GUEST BLOG – Travelling with Books

I think we read and we travel for many of the same reasons. We like to visit new places and experience new things. Books are a kind of travel by imagination.

Although I’ve travelled a fair bit, and I’ve read quite a lot, I’d never combined the two until I led discussions on the Classical Pursuits trip to Iceland earlier this month. And, I’m really quite surprised at how much the combination of the two added to my experience and enjoyment of each.

a-IMG_5100a-IMG_5142On our first day in Reykjavik our group took a rainy walking tour through the older parts of the city. Toward the end of the walk we found ourselves in the old cemetery that features prominently in Halldor Laxness’ lovely and wry novel The Fish Can Sing. The cemetery is a beautiful, weathered place, much larger than I’d imagined, and lush with mosses and gnarled birches. The rain that had soaked us all day had finally stopped, and a bit of sun started to peak through the clouds. The cemetery offered us a lovely afternoon walk.

I had a strange thought while we were making our way among the gravestones: “Oh, so this is the place where I was before.” I had not visited the cemetery before, but the place was not new to me.

I had been there in Laxness’ book. People (or characters) I cared about had walked there, sung there, and I had been there with them through Laxness’ words. The memory was genuinely mine; the memory was from a novel, so it wasn’t quite real, and yet it was. In the interplay between my memory and the place, both Laxness’ book and our afternoon walk were suddenly richer and deeper in a way I would not have expected.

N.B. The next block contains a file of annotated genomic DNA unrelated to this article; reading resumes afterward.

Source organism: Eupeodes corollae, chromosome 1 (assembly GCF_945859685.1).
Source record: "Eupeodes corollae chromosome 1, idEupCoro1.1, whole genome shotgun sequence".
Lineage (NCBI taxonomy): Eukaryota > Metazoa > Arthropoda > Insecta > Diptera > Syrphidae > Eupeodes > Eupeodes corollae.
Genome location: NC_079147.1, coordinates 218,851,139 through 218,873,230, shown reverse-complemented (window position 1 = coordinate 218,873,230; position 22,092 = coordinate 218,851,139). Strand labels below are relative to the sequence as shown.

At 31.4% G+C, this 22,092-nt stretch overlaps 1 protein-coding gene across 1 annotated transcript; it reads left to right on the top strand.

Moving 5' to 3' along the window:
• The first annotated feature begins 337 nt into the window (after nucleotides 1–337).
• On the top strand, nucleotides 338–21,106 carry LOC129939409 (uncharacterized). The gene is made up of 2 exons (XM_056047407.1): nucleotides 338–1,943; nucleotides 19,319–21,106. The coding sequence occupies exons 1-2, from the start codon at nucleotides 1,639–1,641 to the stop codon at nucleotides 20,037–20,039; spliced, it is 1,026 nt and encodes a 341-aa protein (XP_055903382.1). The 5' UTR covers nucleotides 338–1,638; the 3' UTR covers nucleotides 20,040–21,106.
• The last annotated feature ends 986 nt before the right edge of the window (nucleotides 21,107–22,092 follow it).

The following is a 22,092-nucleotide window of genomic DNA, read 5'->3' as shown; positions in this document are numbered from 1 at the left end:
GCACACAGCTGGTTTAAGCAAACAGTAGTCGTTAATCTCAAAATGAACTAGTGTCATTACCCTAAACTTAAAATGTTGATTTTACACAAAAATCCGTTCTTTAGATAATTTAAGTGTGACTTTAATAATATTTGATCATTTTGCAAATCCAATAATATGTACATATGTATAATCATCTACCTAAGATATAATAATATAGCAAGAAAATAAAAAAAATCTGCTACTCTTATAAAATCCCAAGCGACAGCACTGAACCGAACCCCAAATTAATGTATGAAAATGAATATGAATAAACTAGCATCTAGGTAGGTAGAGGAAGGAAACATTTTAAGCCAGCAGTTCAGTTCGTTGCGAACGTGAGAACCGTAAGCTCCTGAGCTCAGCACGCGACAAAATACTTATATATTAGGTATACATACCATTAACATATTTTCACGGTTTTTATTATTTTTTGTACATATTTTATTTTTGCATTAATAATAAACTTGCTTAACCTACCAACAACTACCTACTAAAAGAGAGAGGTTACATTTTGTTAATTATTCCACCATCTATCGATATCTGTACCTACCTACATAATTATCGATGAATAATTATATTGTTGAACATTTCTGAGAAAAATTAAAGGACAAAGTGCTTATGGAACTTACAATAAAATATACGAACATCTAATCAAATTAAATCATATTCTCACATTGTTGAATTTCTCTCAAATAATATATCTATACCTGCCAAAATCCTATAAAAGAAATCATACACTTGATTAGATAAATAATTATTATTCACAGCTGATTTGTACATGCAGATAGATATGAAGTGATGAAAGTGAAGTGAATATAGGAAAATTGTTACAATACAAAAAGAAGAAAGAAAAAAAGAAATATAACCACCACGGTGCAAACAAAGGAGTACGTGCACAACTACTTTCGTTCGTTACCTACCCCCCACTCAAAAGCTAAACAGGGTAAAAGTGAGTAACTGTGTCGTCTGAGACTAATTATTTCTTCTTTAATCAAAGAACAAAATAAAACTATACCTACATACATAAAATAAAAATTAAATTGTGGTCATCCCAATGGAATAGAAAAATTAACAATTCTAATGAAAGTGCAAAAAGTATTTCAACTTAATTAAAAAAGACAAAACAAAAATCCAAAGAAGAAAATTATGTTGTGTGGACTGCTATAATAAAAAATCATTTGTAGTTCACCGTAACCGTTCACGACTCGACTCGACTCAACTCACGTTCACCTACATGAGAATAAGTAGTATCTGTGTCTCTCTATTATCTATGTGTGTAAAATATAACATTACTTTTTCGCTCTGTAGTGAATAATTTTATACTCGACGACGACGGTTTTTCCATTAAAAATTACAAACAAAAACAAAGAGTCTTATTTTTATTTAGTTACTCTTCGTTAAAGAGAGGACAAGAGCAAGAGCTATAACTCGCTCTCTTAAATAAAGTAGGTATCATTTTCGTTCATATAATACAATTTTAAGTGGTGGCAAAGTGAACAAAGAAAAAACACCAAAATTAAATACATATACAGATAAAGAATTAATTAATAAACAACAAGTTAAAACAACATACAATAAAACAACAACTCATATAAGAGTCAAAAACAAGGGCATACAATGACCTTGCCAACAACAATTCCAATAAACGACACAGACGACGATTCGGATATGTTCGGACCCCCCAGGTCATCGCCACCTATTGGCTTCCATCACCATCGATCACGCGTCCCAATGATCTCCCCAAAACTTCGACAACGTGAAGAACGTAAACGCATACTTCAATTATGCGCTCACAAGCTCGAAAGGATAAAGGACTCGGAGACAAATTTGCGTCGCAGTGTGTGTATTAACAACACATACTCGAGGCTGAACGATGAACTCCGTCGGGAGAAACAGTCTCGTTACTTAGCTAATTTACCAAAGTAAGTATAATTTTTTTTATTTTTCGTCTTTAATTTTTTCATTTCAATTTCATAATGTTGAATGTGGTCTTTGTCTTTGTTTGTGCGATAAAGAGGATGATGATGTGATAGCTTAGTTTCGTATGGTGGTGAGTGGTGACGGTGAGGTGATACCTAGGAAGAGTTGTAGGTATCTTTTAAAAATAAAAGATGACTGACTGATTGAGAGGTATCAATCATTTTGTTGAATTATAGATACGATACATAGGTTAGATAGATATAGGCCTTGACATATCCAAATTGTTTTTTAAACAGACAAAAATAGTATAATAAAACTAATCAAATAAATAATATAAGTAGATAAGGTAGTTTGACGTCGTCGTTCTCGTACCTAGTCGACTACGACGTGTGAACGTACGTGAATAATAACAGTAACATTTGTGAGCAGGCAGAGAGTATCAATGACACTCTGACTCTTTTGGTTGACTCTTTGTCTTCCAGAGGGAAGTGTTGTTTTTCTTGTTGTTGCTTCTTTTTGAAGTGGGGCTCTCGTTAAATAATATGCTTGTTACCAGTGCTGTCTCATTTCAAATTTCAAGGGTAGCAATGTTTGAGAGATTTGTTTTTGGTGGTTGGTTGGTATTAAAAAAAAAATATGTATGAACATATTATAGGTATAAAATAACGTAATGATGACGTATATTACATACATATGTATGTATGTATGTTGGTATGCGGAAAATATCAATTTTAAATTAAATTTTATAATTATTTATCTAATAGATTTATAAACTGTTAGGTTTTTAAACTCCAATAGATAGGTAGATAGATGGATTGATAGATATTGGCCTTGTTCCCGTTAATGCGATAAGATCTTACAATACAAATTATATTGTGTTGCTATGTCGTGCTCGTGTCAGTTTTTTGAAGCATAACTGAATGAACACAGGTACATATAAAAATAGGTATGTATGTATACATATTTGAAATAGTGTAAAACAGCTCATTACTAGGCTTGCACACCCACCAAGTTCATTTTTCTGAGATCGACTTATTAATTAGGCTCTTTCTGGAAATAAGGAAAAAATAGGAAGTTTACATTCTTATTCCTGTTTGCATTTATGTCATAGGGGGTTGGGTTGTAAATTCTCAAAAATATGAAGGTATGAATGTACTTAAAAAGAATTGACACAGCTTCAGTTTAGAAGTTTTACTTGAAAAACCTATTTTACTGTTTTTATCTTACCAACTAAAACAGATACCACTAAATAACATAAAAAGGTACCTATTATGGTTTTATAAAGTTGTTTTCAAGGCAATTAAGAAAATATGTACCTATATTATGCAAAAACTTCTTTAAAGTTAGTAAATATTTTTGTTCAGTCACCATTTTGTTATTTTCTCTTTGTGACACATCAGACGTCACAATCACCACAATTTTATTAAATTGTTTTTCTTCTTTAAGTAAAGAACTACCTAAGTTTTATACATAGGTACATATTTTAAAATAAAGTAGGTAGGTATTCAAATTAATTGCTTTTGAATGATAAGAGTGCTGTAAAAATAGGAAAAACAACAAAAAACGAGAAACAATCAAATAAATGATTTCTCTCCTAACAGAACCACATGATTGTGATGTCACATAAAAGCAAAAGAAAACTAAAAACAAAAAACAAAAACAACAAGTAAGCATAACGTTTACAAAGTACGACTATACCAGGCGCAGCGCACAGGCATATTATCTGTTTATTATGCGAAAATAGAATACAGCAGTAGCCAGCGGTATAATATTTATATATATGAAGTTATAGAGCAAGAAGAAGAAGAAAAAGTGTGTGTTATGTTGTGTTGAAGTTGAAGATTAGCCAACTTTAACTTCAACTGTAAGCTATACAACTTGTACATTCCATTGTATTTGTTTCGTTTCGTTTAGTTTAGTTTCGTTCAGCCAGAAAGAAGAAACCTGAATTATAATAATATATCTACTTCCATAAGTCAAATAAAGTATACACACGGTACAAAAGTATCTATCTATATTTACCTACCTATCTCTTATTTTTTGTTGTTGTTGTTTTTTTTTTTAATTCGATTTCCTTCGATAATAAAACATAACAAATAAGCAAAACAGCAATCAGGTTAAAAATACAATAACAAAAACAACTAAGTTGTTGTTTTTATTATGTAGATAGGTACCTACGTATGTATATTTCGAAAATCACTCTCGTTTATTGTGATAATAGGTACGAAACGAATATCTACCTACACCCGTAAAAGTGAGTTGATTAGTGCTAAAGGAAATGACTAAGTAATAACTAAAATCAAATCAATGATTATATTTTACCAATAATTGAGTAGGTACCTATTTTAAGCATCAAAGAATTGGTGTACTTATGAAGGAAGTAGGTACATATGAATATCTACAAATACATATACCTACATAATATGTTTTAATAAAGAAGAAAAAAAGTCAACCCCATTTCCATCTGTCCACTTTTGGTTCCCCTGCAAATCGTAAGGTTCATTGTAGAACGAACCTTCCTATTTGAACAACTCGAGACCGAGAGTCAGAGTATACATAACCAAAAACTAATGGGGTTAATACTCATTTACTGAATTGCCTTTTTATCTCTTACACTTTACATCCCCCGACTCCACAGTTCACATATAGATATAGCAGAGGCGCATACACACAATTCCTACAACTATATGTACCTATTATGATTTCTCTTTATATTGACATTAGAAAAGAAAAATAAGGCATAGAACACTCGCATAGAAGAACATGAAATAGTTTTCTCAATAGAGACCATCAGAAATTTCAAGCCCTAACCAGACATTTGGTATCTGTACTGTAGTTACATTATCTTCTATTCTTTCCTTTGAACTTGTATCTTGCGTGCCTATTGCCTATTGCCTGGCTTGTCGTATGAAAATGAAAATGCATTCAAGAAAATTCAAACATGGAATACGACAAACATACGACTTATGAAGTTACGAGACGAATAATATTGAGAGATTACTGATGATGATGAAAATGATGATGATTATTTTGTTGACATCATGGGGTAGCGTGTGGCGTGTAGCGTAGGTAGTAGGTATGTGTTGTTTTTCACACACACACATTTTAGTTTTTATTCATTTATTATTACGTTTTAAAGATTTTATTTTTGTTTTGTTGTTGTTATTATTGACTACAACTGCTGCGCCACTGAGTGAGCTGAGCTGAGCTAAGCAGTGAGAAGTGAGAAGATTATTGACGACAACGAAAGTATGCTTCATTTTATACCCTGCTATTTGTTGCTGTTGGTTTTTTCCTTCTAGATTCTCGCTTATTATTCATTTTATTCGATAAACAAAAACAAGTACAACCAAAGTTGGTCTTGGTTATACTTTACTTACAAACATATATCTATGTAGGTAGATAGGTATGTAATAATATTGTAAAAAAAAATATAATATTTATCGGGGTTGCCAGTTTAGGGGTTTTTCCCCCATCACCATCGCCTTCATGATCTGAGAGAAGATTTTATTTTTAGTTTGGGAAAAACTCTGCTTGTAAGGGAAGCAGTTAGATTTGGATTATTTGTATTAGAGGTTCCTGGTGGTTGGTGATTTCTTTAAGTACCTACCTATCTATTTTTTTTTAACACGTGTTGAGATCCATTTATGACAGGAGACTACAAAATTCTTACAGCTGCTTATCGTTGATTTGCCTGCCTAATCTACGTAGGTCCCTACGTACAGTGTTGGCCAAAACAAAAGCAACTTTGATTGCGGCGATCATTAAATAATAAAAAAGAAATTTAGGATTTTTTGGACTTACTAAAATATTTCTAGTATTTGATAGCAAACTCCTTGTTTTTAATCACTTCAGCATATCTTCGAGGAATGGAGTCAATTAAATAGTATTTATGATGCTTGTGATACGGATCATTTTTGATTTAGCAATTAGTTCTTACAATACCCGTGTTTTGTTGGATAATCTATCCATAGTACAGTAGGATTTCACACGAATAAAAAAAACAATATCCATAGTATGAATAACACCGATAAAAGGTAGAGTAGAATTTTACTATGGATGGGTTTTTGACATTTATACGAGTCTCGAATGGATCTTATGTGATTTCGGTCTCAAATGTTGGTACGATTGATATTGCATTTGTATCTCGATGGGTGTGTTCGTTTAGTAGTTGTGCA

a-Thingvellir-sm

Site of first parliament at Thingvellir

Mark on hill contemplating Njal's Saga.

Mark on hill contemplating Njal’s Saga.

Over the next ten days of our trip, I had much the same experience—at Halldor Laxness’ home, where we discovered the grandfather clock whose ticking provides the background music for The Fish Can Sing; at the Viking-age law courts in Thingvellir park, where the pivotal cases in Hrafnkel’s Saga and The Confederates’ Saga are tried; as we hiked a hill next to the site of a key scene in Njal’s Saga; and as we drove through the fjord where the hero of Egil’s Saga lived, fought and died. I knew these places before I’d seen them, and seeing them made my knowledge of them much richer.

I’m very much looking forward to the next Classical Pursuits trip I’ll be leading to Colombia in early 2015. I’m excited to see how the combination of  travel and literature enriches and deepens our insight into the many faces of Colombia’s difficult past and vibrant present. As we travel from Bogotá to Medellin to Cartagena, we’ll get a dose of magical realism from Gabriel Garcia Marquez, confront the harsh realities of the Colombian conflicts in the novel The Armies by Evelio Rosero, and explore faith and love in The Angel of Galilea by Laura Restrepo. I do hope you’ll come along for the adventure.  Click here for details.

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Mark Cwik

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